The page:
The Bank of England has hiked interest rates to 0.5% in the first rise for over a decade and signalled more increases are on the way as it looks to cool surging inflation.
Policymakers on the Bank’s nine-strong Monetary Policy Committee (MPC) voted 7-2 in favour of the quarter point rise, which marks the first rates increase since July 2007.
The move comes as the Bank looks to dampen Brexit-fuelled inflation, which it predicts will now peak at around 3.2% this autumn.
UK interest rate chart. See story ECONOMY Rate. Editable versions of this graphic are available via PA Graphics or your account manager. Infographic from PA Graphics
The Bank’s quarterly inflation report also suggested two more rate hikes are likely over the next three years to return inflation back to its 2% target, which could see rates hit 1% by the end of 2020.
The milestone rate hike comes as the Bank cut its forecast for growth to 1.6% for 2017 from the 1.7% previously predicted, but held forecasts at 1.6% for 2018 and 1.7% for 2019.
Millions of borrowers on variable rate deals will be impacted by the rates decision, which will add around £15 a month to the cost of the average mortgage, while it will offer some relief to savers hit by surging inflation and negligible returns.
But a quarter point rise will only reverse the emergency cut seen in the aftermath of the Brexit vote shock in 2016 as the Bank sought to head off turmoil in the economy.
And the Bank said the impact on mortgage borrowers would be modest and gradual, with around 60% on fixed rate deals.
Sterling plunged over 1% against both the dollar and the euro to 1.31 US dollars and 1.12 euro respectively as financial markets were left unconvinced about further rate rises.
In minutes of the MPC meeting, the Bank said that debt costs would remain “historically very low” despite the quarter point rise.
It stressed that monetary policy would “continue to provide significant support to jobs and activity”, and any further rate rises would be “at a gradual pace and to a limited extent”.
Experts estimate that eight million Britons have never seen interest rates rise in their adult lives, with borrowing costs having languished at rock-bottom lows since the financial crisis.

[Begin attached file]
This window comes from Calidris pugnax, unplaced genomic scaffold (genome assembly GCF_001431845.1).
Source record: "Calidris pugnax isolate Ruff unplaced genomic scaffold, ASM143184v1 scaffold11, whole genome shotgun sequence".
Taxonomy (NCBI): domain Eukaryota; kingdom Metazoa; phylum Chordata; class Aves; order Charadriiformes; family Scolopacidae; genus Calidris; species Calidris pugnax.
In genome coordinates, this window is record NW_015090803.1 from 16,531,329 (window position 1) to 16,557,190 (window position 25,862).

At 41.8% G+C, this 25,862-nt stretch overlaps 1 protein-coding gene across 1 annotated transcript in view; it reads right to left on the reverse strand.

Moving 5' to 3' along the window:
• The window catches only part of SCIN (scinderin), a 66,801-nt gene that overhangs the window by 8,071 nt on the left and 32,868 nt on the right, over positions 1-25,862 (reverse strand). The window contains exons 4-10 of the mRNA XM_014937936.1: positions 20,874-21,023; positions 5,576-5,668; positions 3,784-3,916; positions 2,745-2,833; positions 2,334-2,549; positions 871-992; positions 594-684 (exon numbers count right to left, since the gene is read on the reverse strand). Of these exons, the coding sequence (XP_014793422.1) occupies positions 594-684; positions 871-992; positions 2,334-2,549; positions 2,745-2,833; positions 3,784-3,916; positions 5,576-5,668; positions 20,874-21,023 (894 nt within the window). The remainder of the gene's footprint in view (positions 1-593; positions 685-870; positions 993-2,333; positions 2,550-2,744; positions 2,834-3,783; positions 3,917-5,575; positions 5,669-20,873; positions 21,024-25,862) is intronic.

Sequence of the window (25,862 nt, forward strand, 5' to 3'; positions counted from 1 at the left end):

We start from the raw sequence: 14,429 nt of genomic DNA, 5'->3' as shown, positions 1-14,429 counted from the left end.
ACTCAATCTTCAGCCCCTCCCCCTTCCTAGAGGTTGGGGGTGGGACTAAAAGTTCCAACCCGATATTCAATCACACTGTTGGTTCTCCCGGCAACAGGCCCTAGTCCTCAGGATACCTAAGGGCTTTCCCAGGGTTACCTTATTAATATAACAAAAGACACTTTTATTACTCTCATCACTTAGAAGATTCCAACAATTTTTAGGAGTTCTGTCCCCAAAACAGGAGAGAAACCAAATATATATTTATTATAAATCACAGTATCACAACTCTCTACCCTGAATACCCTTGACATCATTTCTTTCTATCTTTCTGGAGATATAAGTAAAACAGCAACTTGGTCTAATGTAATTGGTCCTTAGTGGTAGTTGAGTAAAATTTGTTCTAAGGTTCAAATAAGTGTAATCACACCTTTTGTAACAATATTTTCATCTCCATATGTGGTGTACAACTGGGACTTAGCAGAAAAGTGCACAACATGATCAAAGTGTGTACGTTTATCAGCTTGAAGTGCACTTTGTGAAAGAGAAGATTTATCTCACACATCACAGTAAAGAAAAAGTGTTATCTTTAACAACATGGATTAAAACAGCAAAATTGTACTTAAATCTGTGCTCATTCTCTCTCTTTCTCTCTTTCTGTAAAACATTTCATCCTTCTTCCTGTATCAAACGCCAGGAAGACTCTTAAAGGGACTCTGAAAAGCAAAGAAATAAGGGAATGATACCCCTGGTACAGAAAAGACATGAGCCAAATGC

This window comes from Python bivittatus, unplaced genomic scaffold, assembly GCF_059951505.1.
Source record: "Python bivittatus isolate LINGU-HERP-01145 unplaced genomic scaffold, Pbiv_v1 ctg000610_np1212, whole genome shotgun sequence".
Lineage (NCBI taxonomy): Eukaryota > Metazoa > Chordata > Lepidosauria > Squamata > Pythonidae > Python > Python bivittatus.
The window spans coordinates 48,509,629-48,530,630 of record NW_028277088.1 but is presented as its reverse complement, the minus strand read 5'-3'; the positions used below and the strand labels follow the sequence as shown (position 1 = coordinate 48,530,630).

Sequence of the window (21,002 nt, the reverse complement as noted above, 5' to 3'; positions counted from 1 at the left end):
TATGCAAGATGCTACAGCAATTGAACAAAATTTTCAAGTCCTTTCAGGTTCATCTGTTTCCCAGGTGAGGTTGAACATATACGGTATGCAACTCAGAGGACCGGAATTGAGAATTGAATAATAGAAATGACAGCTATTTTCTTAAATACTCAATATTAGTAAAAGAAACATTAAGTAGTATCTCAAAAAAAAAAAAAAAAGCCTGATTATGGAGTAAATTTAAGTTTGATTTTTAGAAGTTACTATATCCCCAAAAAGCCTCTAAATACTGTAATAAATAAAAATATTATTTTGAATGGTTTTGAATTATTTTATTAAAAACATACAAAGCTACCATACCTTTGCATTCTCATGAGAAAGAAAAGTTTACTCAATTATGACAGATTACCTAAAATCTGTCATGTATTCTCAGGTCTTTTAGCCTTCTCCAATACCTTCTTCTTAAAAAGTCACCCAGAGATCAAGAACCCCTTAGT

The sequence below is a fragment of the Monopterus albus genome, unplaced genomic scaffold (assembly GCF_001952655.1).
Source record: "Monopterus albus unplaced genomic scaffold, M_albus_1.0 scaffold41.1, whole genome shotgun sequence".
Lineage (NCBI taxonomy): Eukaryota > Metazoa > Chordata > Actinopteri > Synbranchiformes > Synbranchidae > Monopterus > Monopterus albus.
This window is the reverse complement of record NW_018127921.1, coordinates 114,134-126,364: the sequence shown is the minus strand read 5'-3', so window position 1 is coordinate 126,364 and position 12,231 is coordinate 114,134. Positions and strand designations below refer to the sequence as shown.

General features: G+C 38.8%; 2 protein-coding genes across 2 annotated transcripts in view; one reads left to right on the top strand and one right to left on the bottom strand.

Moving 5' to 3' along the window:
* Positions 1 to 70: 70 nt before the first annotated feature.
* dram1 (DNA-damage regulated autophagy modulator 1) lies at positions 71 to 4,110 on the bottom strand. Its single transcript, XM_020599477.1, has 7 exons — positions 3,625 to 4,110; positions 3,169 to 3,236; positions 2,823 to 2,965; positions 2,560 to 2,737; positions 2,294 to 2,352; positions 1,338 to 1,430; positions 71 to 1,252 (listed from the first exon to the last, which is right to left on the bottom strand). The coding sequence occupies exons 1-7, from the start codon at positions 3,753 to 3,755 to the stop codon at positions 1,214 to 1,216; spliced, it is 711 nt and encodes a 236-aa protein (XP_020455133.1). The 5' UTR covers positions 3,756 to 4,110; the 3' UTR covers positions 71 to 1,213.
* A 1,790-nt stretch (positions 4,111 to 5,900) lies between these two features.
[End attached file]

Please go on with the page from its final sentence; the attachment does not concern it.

How a 0.25% rate increase could affect your mortgage. See story ECONOMY Rate. Editable versions of this graphic are available via PA Graphics or your account manager. Infographic from PA Graphics
There are fears over the timing of the cut, given the uncertainty amid Brexit negotiations and as Britons are being squeezed by paltry wage growth and sharply rising inflation.
The Bank said the majority of policymakers who voted for the rise felt they could no longer tolerate above-target inflation despite Brexit uncertainty, with signs that other pressures were also building.
Oil prices in particular have risen sharply in recent months.
But for the two MPC members who voted to hold rates at 0.25%, Sir Jon Cunliffe and Sir Dave Ramsden, there were doubts over these domestic inflation pressures and fears over muted wage growth.
In the Bank’s latest set of forecasts, it said the economy would continue to expand “modestly” over the next few years, with growth of 1.7% pencilled in for 2020.
The economy has performed better than feared since the EU referendum despite the pound’s plunge, with growth edging up to 0.4% in the third quarter from 0.3% in the previous three months, according to last week’s official figures.
But the Bank warned over “considerable risks” to the outlook ahead of Brexit, while its own forecasts are based on a smooth transition period to the UK’s withdrawal from the EU.
It said the Brexit vote was already having a “noticeable impact” on the economy, but that growth was being supported by “resilient” consumer confidence, a robust global economy and its emergency rate cut from last August.